Santa Fe: A Closer Look - 8/15/2015

When one thinks of the great walking cities in America, what comes to mind are the big ones: New York, San Francisco, Boston, Chicago, Seattle and the District of Columbia. Santa Fe should be added to that list. A stroll through the City Different is a delightful experience: Each step a discovery. Any nook or cranny in one of the adobe buildings along the way could contain art, a bit of history or the hint of the compelling narrative that offers a keen insight into our blended past.

It’s impossible to experience the flavor, ambiance, indeed, the romance of the American Southwest in a vehicle, windows shut tight to keep in the air conditioning, while the GPS robot, at best a cyber-nag, continues to screech: “Turn Here.” Why not park the car, dig out some quarters and feed a meter, or choose one of the available parking lots, and see the place on foot. You won’t regret it. This is a friendly city, where horns are rarely, if ever, used. Road rage is something that happens to someone else: somewhere else.

A number of organizations offer walking tours, including the New Mexico Museum of Art. Led by well versed docents, the Museum’s two hour tour features art, architecture and history. It’s casual: Visitors can leave at will. Most don’t because there’s much to see and learn. Here’s a brief sample of what you’ll experience.

The tour begins at the Gift Shop entrance to the Museum on the corner of Lincoln and Palace Avenues on the Plaza near the gold Spitz Clock. As the tour departs visitors pass bronze plaques in the sidewalk in front of the MFA. The “Hollywood Walk” features individual artists and writers who contributed to New Mexico history, including the individual who wrote “Ben Hur,” the novel not the movie. And, no, it wasn’t Charlton Heston.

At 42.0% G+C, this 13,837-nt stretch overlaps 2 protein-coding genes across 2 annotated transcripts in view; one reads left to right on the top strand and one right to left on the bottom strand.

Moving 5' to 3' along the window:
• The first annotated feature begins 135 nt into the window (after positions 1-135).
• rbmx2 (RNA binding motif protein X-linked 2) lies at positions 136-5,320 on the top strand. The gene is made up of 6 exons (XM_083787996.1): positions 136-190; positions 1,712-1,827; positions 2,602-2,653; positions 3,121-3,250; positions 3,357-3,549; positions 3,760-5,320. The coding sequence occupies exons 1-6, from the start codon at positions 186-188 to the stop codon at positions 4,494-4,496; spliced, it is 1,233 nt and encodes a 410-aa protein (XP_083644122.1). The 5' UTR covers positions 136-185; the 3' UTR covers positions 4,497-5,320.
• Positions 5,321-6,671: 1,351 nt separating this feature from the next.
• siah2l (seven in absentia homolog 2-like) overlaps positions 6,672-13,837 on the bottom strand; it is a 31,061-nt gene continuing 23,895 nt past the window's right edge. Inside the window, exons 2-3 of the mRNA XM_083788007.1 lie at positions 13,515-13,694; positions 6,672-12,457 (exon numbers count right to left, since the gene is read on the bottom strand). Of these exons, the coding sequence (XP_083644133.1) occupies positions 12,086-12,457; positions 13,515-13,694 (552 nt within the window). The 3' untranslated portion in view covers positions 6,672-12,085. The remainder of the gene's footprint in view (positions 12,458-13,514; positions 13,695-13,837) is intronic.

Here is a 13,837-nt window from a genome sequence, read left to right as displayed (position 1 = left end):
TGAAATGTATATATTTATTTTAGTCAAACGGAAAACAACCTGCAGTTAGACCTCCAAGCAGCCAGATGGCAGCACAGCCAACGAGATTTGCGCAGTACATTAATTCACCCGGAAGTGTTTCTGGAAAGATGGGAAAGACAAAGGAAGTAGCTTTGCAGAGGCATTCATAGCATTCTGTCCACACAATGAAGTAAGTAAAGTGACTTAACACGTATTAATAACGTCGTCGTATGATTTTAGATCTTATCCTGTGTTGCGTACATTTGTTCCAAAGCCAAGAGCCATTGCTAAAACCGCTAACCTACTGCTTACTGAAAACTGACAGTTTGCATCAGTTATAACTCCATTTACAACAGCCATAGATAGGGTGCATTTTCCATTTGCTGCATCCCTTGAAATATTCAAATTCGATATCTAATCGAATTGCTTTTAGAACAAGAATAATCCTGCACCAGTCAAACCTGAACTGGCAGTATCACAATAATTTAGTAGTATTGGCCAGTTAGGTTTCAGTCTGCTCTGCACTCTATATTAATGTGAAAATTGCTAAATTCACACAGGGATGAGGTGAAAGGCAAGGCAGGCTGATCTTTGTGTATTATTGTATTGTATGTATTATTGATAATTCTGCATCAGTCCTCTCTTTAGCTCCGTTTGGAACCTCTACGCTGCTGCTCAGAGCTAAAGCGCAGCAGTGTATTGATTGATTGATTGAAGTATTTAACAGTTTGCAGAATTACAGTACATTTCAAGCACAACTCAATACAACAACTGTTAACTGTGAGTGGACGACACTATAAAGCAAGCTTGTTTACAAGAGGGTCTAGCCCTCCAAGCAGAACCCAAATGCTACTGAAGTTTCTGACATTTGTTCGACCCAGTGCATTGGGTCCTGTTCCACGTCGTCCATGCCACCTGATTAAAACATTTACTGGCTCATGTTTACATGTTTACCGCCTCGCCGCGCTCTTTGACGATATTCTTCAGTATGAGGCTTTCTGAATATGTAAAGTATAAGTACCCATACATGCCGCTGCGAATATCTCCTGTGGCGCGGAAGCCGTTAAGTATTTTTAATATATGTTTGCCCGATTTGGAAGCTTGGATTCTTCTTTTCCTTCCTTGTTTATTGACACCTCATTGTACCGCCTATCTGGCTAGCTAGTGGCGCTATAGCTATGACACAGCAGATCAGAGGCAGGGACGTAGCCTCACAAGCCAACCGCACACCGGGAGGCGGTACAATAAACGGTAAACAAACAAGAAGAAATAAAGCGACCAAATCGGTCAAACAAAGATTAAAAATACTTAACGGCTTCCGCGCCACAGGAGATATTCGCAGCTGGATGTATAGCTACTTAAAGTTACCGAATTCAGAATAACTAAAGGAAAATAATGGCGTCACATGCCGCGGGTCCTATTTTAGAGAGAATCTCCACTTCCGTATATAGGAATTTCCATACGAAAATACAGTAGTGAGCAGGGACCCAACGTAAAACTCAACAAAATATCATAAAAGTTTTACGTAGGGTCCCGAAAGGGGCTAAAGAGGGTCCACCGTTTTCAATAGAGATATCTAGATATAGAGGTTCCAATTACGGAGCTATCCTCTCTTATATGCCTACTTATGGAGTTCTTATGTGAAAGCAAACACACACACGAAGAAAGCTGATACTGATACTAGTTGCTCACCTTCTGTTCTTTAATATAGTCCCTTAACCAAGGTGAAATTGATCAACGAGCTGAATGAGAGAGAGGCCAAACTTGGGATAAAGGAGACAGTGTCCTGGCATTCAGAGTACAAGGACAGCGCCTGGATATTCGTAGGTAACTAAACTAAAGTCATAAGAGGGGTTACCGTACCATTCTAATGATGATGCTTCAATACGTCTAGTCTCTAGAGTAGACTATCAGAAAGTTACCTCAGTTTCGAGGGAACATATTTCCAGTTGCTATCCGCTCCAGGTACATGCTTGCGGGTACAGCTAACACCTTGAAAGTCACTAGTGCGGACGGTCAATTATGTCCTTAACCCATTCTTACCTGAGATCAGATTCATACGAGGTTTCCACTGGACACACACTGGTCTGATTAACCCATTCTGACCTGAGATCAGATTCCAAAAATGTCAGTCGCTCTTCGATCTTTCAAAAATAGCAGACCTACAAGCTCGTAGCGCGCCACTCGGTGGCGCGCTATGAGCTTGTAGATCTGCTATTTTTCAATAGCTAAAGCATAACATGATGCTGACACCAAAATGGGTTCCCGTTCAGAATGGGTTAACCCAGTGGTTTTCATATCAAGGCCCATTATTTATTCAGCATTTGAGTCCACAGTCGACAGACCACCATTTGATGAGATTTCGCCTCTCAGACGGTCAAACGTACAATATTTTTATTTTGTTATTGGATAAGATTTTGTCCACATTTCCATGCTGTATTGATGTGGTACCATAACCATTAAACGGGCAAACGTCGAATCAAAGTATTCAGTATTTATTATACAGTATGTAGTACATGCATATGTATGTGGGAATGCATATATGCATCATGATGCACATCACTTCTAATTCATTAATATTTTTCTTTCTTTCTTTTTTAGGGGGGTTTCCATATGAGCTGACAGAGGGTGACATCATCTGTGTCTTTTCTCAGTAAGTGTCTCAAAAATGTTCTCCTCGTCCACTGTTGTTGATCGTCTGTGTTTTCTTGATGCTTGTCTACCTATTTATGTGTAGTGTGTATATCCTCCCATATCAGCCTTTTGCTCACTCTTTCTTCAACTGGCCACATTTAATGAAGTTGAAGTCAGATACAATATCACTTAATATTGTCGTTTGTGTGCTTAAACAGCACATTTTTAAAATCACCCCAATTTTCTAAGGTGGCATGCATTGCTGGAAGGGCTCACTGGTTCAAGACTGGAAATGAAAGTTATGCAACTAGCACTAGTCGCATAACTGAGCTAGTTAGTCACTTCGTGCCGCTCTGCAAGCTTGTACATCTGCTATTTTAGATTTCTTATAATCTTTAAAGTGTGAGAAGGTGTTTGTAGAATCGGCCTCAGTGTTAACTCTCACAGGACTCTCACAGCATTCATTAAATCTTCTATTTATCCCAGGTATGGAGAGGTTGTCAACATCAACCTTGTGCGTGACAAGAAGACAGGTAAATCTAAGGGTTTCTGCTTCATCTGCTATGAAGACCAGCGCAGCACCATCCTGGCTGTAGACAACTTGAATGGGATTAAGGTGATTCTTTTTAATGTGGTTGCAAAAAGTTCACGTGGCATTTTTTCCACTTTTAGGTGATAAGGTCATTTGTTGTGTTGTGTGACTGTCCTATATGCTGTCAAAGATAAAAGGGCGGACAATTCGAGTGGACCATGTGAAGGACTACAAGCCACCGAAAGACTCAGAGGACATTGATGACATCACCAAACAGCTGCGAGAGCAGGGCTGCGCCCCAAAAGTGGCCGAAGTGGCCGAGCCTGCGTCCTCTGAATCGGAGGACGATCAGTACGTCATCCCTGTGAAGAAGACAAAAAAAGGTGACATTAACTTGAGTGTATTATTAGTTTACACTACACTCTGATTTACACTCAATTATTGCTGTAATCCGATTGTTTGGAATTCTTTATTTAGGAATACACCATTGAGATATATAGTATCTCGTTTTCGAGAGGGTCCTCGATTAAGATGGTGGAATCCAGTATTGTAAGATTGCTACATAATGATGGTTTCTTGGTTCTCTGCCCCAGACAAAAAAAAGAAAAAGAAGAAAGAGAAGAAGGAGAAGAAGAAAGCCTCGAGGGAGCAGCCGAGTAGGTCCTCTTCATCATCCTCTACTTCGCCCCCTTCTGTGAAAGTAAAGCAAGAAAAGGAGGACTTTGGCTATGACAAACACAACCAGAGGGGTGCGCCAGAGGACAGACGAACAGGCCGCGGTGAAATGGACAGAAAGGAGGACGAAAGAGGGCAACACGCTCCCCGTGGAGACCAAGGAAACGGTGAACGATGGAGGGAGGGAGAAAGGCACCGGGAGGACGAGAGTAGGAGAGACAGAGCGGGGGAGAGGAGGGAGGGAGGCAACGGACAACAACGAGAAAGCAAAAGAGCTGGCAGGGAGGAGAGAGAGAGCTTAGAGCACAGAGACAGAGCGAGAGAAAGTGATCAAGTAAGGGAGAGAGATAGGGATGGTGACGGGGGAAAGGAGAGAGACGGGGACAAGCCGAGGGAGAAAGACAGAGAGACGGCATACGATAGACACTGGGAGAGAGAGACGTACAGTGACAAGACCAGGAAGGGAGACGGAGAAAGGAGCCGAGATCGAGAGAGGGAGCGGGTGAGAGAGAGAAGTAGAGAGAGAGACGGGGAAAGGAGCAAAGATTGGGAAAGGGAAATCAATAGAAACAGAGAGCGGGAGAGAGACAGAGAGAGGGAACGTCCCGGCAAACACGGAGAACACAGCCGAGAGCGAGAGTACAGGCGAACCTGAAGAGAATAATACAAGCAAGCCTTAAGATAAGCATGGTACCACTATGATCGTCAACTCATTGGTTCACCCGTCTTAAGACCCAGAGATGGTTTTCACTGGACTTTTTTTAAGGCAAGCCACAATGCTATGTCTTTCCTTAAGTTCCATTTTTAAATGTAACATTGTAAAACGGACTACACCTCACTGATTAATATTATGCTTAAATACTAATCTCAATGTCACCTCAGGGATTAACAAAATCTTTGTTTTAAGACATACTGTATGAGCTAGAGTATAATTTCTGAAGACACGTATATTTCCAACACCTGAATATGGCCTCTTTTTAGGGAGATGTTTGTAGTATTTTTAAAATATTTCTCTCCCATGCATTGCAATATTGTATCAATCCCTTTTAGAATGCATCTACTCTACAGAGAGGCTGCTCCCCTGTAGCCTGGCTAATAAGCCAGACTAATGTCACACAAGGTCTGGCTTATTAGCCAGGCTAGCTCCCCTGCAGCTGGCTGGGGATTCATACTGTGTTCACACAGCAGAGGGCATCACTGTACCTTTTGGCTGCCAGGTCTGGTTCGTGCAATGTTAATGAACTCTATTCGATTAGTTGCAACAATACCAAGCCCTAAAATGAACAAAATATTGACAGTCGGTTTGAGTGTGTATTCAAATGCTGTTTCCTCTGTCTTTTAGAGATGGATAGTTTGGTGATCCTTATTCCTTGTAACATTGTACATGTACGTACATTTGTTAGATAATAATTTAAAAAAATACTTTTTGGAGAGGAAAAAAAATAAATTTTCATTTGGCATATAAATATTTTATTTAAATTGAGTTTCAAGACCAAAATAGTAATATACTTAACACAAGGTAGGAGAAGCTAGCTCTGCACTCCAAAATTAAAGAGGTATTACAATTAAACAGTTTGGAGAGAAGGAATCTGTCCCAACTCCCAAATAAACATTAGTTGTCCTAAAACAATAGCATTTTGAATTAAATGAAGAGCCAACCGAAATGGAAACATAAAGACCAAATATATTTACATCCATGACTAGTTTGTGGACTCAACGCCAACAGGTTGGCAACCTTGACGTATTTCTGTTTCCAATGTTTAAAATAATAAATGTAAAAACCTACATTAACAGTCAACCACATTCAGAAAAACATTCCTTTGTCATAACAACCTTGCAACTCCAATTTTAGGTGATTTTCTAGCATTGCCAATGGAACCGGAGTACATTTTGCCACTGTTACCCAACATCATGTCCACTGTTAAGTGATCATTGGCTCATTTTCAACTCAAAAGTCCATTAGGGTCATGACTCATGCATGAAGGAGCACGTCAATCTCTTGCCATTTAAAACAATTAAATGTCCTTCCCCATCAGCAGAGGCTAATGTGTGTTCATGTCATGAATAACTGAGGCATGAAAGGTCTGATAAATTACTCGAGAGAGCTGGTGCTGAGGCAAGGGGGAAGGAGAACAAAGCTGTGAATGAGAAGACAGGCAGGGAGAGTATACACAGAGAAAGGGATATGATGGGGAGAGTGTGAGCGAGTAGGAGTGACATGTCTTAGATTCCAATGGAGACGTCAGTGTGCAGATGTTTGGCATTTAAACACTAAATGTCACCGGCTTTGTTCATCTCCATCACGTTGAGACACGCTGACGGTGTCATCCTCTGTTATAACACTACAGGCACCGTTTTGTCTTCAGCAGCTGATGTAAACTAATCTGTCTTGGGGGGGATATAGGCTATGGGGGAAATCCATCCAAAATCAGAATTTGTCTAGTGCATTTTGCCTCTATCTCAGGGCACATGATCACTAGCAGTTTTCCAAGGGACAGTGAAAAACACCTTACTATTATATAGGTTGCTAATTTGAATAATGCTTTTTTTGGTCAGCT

SPOILER ALERT: The novel was written by Lew Wallace, a Union general and governor of the New Mexico Territory (1878-81). Published in 1880, Ben Hur remained at the top of the best seller list until 1936, when Margaret Mitchell’s Gone With The Wind was published. This particular nugget of information combines literature, in other words, art as well as history. New Mexico remained a territory until 1912. While he was governor, Wallace had to deal with corruption, Apache uprisings and Billy The Kid. Wallace convinced The Kid to snitch. The Wallace anecdote is a prime example of how rich each nugget of data can be in Santa Fe.

On the tour, your guide will explain New Mexico architecture, using the Museum, built in 1917, as an example of the Spanish Pueblo Revival Style. Visitors will learn about vigas, lintels, canales, latillas and parapets, all elements of that style. Along the way, other architectural styles will be pointed out.

Inside the Santa Fe County Administration building, visitors will see frescoes by Federico Vigil, encompassing historical themes, including conflicts among the diverse populations – Native, Spanish, Mexican and finally American. The contributions each group made are presented as well. Visitors also will learn the difference between frescoes and murals. Your guide will discuss what attracted – and still attracts - so many artists to New Mexico.

Federico Vigil fresco in the Santa Fe County Commissioners' meeting room in the Santa Fe County Administrative building.

Other stops along the tour include: the Bergere House/O’Keeffe Research Library, the First Presbyterian Church, the Sweeney Convention Center, the Peralta sculpture, the Federal Building and Federal Courthouse, where there are more murals, the Plaza and the La Fonda Hotel, a treasure trove of art, history and architecture, where the tour ends.

The First Presbyterian Church. 1866, 1867. The oldest Protestant congregation in New Mexico. Architect John Gaw Meem remodeled the building in the Pueblo Revival Style in 1939

The Museum of Art’s Walking Tour - 10:00 a.m. to Noon - is offered on Mondays (April through November) and Fridays (June, July and August). Weather Permitting. The cost is $10 per adult. Children under 16 are free. The proceeds are used to benefit the Museum’s public education programs.

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© 2003-2012 The New Mexico Museum of Art, a division of the New Mexico Department of Cultural Affairs. 107 West Palace, off the historic Santa Fe Plaza
Mailing Address: PO Box 2087, Santa Fe, NM 87504
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